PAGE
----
Larry Fitzgerald led the NFL in receptions this year, with 107. That’s good, but how important is leading the league in catches? The triple crown is thought of as the leaders in receptions, receiving yards, and receiving touchdowns, but I think we can all agree that receiving first downs is a better indicator of receiver play than receptions. If I was in charge of stats-keeping, I’d place far more emphasis of receiving first downs than receptions, because receptions that don’t go for first downs are far less valuable than receptions that do go for a first down. And while receptions may be a decent proxy for receiving first downs, there’s a lot of variance there.
The leader in receiving first downs this year was Mike Evans, and he certainly had a better statistical year than Fitzgerald. Evans had a stat line of 96-1321-12, with 81 first downs, compared to Fitzgerald’s 107-1023-6 and 59 first downs. That’s right: Evans had 22 more first downs on just 11 fewer grabs, thanks to his 84.4% first down rate compared to Fitzgerald’s 55.1%. Evans dominated the league in this metric, finishing with 15 more than anyone else.1 Evans finished with 6 out of the 100 votes cast for the AP All-Pro team, which seems like a criminally low number that would be higher in first downs were as widely-reported as they should be.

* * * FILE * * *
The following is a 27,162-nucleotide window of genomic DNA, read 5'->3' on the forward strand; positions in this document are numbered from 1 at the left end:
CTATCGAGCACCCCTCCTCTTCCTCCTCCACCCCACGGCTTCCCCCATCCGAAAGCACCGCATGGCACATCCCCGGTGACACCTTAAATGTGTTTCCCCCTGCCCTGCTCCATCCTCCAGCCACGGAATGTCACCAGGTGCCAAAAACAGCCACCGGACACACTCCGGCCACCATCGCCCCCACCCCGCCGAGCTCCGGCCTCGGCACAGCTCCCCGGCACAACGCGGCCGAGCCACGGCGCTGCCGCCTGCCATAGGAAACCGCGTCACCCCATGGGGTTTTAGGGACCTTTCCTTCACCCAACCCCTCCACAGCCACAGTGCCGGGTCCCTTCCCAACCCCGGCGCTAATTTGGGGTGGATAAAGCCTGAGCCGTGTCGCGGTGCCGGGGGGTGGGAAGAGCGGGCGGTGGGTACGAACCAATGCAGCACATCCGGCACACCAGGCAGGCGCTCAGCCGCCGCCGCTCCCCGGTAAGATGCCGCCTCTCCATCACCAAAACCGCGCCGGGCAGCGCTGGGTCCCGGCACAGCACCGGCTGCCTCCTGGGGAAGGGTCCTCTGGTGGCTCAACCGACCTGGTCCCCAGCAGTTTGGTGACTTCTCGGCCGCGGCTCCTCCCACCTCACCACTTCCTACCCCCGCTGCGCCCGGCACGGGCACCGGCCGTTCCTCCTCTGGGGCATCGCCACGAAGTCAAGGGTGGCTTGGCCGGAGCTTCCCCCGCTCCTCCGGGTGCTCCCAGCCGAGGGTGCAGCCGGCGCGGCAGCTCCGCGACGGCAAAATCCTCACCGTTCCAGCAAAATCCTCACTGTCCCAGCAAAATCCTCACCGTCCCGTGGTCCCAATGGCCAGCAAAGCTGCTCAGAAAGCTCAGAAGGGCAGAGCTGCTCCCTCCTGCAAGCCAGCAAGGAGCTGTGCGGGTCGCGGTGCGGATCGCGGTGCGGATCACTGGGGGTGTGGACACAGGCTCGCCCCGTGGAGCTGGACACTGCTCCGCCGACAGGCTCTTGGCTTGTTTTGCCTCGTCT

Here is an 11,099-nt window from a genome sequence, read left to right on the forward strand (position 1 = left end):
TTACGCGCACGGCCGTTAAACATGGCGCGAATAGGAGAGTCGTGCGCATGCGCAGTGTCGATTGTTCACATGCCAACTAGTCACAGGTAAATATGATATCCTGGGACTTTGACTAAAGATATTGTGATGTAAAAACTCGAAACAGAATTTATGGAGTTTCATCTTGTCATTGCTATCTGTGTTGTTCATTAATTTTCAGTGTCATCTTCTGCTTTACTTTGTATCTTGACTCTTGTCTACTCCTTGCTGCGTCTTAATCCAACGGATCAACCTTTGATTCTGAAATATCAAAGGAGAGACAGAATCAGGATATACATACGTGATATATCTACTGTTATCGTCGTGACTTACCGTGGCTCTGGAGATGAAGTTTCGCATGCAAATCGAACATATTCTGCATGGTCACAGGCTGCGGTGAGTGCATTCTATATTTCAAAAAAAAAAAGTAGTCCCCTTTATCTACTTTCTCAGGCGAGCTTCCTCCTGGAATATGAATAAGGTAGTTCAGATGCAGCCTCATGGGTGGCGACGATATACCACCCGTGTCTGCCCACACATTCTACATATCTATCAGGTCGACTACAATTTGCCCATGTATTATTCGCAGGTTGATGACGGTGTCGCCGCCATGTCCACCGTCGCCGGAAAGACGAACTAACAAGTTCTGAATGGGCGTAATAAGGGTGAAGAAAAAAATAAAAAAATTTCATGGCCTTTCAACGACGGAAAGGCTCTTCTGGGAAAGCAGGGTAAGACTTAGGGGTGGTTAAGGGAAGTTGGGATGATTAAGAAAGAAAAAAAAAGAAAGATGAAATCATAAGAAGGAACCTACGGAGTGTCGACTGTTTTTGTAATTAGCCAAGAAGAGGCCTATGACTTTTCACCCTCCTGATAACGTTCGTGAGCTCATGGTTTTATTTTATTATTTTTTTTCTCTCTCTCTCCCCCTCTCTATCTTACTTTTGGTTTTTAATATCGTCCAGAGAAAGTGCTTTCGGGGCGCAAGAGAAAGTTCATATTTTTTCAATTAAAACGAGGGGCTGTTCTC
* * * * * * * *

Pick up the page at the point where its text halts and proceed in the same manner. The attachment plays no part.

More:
In the interest of data disclosure, the table below shows the receptions, receiving yards, touchdowns, *and receiving first downs* for the top receivers last season. I have also included each player’s receiving first down percentage, and their total number of Adjusted Catch Yards, defined here as receiving first downs * 9, plus receiving yards, plus receiving touchdowns * 11 (because a receiving TD already gets 9 yards since it is counted as a first down, too). [click to continue…]